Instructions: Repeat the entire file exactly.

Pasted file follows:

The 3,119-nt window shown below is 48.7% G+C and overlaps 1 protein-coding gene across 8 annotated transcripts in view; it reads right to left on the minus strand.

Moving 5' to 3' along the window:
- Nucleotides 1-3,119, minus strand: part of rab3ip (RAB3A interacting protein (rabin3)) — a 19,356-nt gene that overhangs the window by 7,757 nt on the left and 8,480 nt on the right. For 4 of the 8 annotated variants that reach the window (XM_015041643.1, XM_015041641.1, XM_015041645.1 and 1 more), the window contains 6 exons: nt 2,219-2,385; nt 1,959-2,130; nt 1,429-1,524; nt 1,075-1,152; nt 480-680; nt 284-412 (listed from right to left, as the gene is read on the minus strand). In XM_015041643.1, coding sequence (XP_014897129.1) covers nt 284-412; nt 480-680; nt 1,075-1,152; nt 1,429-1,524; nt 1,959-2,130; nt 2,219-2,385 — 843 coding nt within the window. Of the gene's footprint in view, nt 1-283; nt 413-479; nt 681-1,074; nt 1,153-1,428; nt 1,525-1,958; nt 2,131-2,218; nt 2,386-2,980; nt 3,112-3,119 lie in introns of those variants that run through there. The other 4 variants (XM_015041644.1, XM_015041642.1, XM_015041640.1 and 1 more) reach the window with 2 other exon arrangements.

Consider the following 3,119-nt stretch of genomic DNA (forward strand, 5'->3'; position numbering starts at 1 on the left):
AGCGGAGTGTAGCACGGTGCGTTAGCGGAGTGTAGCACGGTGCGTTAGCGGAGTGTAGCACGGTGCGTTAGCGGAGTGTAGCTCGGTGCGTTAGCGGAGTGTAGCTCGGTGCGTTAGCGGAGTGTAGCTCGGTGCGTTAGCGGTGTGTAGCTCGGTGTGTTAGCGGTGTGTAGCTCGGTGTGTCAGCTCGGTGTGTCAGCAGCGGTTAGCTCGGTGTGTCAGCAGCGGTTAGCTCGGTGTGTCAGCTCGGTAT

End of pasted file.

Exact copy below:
The 3,119-nt window shown below is 48.7% G+C and overlaps 1 protein-coding gene across 8 annotated transcripts in view; it reads right to left on the minus strand.

Moving 5' to 3' along the window:
- Nucleotides 1-3,119, minus strand: part of rab3ip (RAB3A interacting protein (rabin3)) — a 19,356-nt gene that overhangs the window by 7,757 nt on the left and 8,480 nt on the right. For 4 of the 8 annotated variants that reach the window (XM_015041643.1, XM_015041641.1, XM_015041645.1 and 1 more), the window contains 6 exons: nt 2,219-2,385; nt 1,959-2,130; nt 1,429-1,524; nt 1,075-1,152; nt 480-680; nt 284-412 (listed from right to left, as the gene is read on the minus strand). In XM_015041643.1, coding sequence (XP_014897129.1) covers nt 284-412; nt 480-680; nt 1,075-1,152; nt 1,429-1,524; nt 1,959-2,130; nt 2,219-2,385 — 843 coding nt within the window. Of the gene's footprint in view, nt 1-283; nt 413-479; nt 681-1,074; nt 1,153-1,428; nt 1,525-1,958; nt 2,131-2,218; nt 2,386-2,980; nt 3,112-3,119 lie in introns of those variants that run through there. The other 4 variants (XM_015041644.1, XM_015041642.1, XM_015041640.1 and 1 more) reach the window with 2 other exon arrangements.

Consider the following 3,119-nt stretch of genomic DNA (forward strand, 5'->3'; position numbering starts at 1 on the left):
AGCGGAGTGTAGCACGGTGCGTTAGCGGAGTGTAGCACGGTGCGTTAGCGGAGTGTAGCACGGTGCGTTAGCGGAGTGTAGCTCGGTGCGTTAGCGGAGTGTAGCTCGGTGCGTTAGCGGAGTGTAGCTCGGTGCGTTAGCGGTGTGTAGCTCGGTGTGTTAGCGGTGTGTAGCTCGGTGTGTCAGCTCGGTGTGTCAGCAGCGGTTAGCTCGGTGTGTCAGCAGCGGTTAGCTCGGTGTGTCAGCTCGGTAT